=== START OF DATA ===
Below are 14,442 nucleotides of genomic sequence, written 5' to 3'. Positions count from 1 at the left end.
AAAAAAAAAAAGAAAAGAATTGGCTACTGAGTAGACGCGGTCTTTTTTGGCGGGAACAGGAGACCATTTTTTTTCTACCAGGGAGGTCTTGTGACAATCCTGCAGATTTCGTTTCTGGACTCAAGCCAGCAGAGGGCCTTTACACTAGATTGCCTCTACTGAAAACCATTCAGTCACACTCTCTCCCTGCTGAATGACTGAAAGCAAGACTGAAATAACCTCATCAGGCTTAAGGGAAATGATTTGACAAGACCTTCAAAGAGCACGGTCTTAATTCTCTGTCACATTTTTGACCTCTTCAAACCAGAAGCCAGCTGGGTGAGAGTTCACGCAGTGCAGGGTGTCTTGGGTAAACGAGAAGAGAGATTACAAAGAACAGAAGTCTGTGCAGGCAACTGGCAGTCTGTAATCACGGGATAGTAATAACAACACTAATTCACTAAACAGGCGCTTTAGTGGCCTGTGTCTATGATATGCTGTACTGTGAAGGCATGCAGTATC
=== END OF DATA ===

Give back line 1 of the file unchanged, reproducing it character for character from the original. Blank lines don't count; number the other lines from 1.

Below are 14,442 nucleotides of genomic sequence, written 5' to 3'. Positions count from 1 at the left end.